Skin of Color

Evaluation of Inherent Differences Between African American and White Skin Surface Properties Using Subjective and Objective Measures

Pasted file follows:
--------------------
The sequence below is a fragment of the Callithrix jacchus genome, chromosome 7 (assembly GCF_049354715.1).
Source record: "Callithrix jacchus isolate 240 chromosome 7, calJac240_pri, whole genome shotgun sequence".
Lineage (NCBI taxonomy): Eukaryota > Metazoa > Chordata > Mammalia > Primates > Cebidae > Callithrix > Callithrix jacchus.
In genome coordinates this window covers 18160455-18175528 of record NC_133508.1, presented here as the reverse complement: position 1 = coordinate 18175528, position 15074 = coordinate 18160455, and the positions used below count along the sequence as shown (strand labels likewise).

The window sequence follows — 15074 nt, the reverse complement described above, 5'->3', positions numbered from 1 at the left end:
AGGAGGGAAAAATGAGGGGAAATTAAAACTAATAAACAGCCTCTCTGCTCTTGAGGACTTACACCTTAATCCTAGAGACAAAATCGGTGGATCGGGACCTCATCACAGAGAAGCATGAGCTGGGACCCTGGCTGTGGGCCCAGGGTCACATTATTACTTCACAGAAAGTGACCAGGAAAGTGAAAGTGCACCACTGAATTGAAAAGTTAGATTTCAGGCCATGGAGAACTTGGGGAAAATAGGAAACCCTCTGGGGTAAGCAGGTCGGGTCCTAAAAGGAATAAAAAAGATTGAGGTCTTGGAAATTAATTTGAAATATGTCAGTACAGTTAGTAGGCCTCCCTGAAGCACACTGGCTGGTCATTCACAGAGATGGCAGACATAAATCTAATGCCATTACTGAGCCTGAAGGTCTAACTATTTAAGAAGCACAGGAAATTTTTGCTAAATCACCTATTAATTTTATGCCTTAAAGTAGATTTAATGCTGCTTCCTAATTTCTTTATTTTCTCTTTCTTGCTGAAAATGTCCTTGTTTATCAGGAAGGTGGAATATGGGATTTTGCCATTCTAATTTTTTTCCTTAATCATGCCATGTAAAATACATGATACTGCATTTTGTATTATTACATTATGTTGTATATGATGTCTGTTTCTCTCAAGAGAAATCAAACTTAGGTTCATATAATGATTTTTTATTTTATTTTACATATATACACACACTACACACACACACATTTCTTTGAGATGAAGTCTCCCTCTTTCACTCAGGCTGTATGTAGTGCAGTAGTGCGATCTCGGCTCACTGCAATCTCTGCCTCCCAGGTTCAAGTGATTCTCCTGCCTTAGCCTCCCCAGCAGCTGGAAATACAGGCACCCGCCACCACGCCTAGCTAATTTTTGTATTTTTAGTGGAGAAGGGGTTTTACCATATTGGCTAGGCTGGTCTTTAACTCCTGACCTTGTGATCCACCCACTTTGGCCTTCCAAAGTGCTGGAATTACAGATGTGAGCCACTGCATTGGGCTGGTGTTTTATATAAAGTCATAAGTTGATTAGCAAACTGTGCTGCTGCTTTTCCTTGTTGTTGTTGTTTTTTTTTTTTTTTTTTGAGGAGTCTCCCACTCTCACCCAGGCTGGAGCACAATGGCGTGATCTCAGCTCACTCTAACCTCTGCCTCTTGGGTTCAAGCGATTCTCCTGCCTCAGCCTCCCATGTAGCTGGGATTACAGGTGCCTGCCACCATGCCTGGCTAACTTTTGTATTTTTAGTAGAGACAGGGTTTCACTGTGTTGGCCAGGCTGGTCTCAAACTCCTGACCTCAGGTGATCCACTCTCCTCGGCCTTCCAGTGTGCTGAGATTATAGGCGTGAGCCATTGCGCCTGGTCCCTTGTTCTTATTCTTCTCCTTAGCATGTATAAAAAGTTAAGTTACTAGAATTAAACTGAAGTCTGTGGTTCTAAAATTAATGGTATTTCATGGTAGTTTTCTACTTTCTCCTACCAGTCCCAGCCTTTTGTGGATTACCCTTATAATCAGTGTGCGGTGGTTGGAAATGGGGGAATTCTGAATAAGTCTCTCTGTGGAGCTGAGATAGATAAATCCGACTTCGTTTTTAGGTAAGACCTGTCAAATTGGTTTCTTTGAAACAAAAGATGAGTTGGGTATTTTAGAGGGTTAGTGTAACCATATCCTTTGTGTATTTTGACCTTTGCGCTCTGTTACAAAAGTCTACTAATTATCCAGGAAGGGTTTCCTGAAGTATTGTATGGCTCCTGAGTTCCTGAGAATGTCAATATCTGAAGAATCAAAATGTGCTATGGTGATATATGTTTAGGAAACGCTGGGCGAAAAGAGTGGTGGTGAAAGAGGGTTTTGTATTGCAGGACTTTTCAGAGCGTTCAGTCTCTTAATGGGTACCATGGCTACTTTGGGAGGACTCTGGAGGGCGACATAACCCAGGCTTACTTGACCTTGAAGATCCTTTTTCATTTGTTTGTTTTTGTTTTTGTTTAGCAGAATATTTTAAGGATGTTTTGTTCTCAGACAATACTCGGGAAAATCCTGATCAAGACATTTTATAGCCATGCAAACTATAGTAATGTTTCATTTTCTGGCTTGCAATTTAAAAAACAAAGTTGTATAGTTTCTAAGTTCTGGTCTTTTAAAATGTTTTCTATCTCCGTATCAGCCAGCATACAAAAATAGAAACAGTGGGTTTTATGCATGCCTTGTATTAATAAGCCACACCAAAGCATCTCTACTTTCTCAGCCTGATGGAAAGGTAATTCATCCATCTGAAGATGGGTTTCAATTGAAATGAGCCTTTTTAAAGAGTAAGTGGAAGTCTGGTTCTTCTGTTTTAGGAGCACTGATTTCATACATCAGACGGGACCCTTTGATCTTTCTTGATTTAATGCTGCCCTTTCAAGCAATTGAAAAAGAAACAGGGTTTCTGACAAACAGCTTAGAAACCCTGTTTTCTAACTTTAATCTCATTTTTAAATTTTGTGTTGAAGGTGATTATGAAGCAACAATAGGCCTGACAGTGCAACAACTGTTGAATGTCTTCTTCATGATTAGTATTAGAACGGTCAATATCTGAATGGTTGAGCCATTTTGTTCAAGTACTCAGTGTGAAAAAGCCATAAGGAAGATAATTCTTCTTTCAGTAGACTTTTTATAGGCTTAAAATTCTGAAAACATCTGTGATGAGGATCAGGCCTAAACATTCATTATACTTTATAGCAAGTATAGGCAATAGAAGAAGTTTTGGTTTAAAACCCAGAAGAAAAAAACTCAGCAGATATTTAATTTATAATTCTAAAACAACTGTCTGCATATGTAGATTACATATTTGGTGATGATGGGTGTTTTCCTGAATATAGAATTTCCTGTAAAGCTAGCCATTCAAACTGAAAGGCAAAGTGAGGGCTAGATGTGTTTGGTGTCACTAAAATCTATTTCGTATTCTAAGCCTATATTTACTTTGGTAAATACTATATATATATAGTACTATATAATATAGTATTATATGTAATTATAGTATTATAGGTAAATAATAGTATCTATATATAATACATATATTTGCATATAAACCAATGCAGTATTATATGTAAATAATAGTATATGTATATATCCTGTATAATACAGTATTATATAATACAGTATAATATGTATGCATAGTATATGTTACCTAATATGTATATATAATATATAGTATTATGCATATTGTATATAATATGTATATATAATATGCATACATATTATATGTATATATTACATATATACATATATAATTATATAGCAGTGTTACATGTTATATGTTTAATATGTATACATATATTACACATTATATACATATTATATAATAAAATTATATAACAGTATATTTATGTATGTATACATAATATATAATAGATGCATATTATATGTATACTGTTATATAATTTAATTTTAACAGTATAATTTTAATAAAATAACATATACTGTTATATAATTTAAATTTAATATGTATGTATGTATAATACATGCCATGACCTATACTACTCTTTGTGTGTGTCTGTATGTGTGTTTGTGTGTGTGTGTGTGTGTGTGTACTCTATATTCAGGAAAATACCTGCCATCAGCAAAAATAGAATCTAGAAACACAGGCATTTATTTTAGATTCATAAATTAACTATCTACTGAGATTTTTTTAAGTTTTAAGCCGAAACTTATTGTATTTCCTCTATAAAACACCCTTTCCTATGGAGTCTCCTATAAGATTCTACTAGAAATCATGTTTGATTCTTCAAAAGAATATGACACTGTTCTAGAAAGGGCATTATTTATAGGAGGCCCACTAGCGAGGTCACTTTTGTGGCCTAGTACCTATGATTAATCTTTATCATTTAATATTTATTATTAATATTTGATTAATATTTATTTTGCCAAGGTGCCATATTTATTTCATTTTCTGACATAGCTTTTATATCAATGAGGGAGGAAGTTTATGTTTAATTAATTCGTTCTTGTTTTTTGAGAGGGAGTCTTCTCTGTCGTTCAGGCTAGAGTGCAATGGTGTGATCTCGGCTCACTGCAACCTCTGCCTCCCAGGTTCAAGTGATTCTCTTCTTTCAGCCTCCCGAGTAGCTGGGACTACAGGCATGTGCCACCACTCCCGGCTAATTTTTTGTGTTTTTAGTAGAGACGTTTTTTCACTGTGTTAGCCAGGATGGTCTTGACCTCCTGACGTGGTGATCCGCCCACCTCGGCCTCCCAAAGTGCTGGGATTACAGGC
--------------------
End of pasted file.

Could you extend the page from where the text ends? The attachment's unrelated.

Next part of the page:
Conflicting data have been published on the inherent differences in skin surface properties among various ethnic groups, though there is a widespread perception that differences exist. This study included subjective and objective assessments of skin surface properties in African American and white subjects. A dermatologist conducted visual assessments of photodamage and irritation. Instrumentation was employed to perform objective measurements of skin surface sebum level, pH, moisture content, and barrier function. In addition, resistance of skin to chemical challenge as a measure of barrier integrity was assessed in a subset of the populations. Results showed differences in photodamage and hyperpigmentation between the 2 ethnic groups tested, but no significant differences between the 2 groups were seen in the results of instrumental measurements for sebum, pH, corneometry (skin moisture), or transepidermal water loss (barrier function). These data help fill the gap in knowledge about photoaging-related differences in the skin of various ethnic groups, especially in textural and pigmentation parameters, as well as increase the knowledge base of differences in objective measures.


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